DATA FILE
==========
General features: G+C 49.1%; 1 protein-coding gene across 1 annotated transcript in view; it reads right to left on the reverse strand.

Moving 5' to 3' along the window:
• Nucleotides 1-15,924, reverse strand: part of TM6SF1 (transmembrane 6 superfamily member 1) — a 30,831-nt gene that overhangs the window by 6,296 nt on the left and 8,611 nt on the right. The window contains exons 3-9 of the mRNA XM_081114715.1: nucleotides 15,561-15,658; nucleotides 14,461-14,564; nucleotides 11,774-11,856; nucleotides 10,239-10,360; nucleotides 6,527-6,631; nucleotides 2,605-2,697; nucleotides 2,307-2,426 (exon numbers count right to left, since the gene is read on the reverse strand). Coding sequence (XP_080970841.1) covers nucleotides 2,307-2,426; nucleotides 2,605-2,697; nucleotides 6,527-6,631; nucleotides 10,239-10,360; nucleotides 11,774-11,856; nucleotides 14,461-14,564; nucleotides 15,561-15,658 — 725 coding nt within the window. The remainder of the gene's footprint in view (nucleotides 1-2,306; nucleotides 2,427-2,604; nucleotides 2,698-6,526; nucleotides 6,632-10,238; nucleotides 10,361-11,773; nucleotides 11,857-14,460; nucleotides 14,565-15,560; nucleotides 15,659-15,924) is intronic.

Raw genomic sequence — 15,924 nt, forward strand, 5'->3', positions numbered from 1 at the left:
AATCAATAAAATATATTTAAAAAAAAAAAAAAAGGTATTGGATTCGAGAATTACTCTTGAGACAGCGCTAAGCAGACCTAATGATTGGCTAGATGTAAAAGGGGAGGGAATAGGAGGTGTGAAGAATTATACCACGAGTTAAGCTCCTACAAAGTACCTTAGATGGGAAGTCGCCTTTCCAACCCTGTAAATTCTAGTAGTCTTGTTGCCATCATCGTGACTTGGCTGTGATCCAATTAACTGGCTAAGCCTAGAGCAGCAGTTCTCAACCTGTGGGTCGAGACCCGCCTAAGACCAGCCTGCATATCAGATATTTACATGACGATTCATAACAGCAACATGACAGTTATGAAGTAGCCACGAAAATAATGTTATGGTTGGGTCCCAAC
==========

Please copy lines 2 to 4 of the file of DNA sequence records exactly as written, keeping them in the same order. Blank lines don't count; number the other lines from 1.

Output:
Moving 5' to 3' along the window:
• Nucleotides 1-15,924, reverse strand: part of TM6SF1 (transmembrane 6 superfamily member 1) — a 30,831-nt gene that overhangs the window by 6,296 nt on the left and 8,611 nt on the right. The window contains exons 3-9 of the mRNA XM_081114715.1: nucleotides 15,561-15,658; nucleotides 14,461-14,564; nucleotides 11,774-11,856; nucleotides 10,239-10,360; nucleotides 6,527-6,631; nucleotides 2,605-2,697; nucleotides 2,307-2,426 (exon numbers count right to left, since the gene is read on the reverse strand). Coding sequence (XP_080970841.1) covers nucleotides 2,307-2,426; nucleotides 2,605-2,697; nucleotides 6,527-6,631; nucleotides 10,239-10,360; nucleotides 11,774-11,856; nucleotides 14,461-14,564; nucleotides 15,561-15,658 — 725 coding nt within the window. The remainder of the gene's footprint in view (nucleotides 1-2,306; nucleotides 2,427-2,604; nucleotides 2,698-6,526; nucleotides 6,632-10,238; nucleotides 10,361-11,773; nucleotides 11,857-14,460; nucleotides 14,565-15,560; nucleotides 15,659-15,924) is intronic.

Raw genomic sequence — 15,924 nt, forward strand, 5'->3', positions numbered from 1 at the left: